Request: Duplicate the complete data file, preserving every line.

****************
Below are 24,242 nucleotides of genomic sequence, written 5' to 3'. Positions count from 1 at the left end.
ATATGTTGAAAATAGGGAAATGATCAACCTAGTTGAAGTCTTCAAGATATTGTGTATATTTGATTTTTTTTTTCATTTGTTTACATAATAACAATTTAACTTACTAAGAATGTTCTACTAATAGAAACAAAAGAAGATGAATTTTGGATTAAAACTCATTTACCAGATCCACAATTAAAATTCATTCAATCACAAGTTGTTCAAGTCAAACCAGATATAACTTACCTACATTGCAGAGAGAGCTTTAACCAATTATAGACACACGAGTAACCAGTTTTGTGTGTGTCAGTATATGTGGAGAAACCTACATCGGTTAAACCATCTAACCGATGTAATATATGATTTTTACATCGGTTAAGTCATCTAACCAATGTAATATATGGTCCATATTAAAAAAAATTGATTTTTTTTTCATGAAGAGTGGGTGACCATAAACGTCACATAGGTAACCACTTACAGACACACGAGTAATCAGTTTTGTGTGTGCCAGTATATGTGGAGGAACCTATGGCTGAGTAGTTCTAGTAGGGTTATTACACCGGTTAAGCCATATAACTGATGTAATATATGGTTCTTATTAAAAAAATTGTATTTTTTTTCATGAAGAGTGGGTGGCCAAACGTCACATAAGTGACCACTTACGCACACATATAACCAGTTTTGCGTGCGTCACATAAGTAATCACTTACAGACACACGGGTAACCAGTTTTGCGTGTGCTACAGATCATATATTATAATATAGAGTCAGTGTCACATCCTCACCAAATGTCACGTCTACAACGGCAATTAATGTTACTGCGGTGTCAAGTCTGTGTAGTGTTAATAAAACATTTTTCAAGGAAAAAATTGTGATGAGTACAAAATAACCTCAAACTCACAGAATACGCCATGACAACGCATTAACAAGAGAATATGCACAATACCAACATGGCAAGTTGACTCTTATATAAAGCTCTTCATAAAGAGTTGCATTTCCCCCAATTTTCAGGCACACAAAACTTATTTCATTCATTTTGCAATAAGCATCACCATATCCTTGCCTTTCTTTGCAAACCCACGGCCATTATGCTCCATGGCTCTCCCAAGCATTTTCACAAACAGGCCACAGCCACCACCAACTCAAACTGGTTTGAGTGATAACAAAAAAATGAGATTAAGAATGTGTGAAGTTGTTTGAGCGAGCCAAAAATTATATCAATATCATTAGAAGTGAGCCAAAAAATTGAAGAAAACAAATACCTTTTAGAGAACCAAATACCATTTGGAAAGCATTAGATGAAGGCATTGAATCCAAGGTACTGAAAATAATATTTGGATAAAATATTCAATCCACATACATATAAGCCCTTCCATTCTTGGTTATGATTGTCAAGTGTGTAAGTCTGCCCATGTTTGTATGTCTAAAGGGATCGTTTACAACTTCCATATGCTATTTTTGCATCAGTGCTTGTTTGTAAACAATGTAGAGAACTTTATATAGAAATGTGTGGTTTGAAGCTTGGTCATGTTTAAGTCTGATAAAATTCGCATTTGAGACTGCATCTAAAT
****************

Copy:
Below are 24,242 nucleotides of genomic sequence, written 5' to 3'. Positions count from 1 at the left end.
ATATGTTGAAAATAGGGAAATGATCAACCTAGTTGAAGTCTTCAAGATATTGTGTATATTTGATTTTTTTTTTCATTTGTTTACATAATAACAATTTAACTTACTAAGAATGTTCTACTAATAGAAACAAAAGAAGATGAATTTTGGATTAAAACTCATTTACCAGATCCACAATTAAAATTCATTCAATCACAAGTTGTTCAAGTCAAACCAGATATAACTTACCTACATTGCAGAGAGAGCTTTAACCAATTATAGACACACGAGTAACCAGTTTTGTGTGTGTCAGTATATGTGGAGAAACCTACATCGGTTAAACCATCTAACCGATGTAATATATGATTTTTACATCGGTTAAGTCATCTAACCAATGTAATATATGGTCCATATTAAAAAAAATTGATTTTTTTTTCATGAAGAGTGGGTGACCATAAACGTCACATAGGTAACCACTTACAGACACACGAGTAATCAGTTTTGTGTGTGCCAGTATATGTGGAGGAACCTATGGCTGAGTAGTTCTAGTAGGGTTATTACACCGGTTAAGCCATATAACTGATGTAATATATGGTTCTTATTAAAAAAATTGTATTTTTTTTCATGAAGAGTGGGTGGCCAAACGTCACATAAGTGACCACTTACGCACACATATAACCAGTTTTGCGTGCGTCACATAAGTAATCACTTACAGACACACGGGTAACCAGTTTTGCGTGTGCTACAGATCATATATTATAATATAGAGTCAGTGTCACATCCTCACCAAATGTCACGTCTACAACGGCAATTAATGTTACTGCGGTGTCAAGTCTGTGTAGTGTTAATAAAACATTTTTCAAGGAAAAAATTGTGATGAGTACAAAATAACCTCAAACTCACAGAATACGCCATGACAACGCATTAACAAGAGAATATGCACAATACCAACATGGCAAGTTGACTCTTATATAAAGCTCTTCATAAAGAGTTGCATTTCCCCCAATTTTCAGGCACACAAAACTTATTTCATTCATTTTGCAATAAGCATCACCATATCCTTGCCTTTCTTTGCAAACCCACGGCCATTATGCTCCATGGCTCTCCCAAGCATTTTCACAAACAGGCCACAGCCACCACCAACTCAAACTGGTTTGAGTGATAACAAAAAAATGAGATTAAGAATGTGTGAAGTTGTTTGAGCGAGCCAAAAATTATATCAATATCATTAGAAGTGAGCCAAAAAATTGAAGAAAACAAATACCTTTTAGAGAACCAAATACCATTTGGAAAGCATTAGATGAAGGCATTGAATCCAAGGTACTGAAAATAATATTTGGATAAAATATTCAATCCACATACATATAAGCCCTTCCATTCTTGGTTATGATTGTCAAGTGTGTAAGTCTGCCCATGTTTGTATGTCTAAAGGGATCGTTTACAACTTCCATATGCTATTTTTGCATCAGTGCTTGTTTGTAAACAATGTAGAGAACTTTATATAGAAATGTGTGGTTTGAAGCTTGGTCATGTTTAAGTCTGATAAAATTCGCATTTGAGACTGCATCTAAAT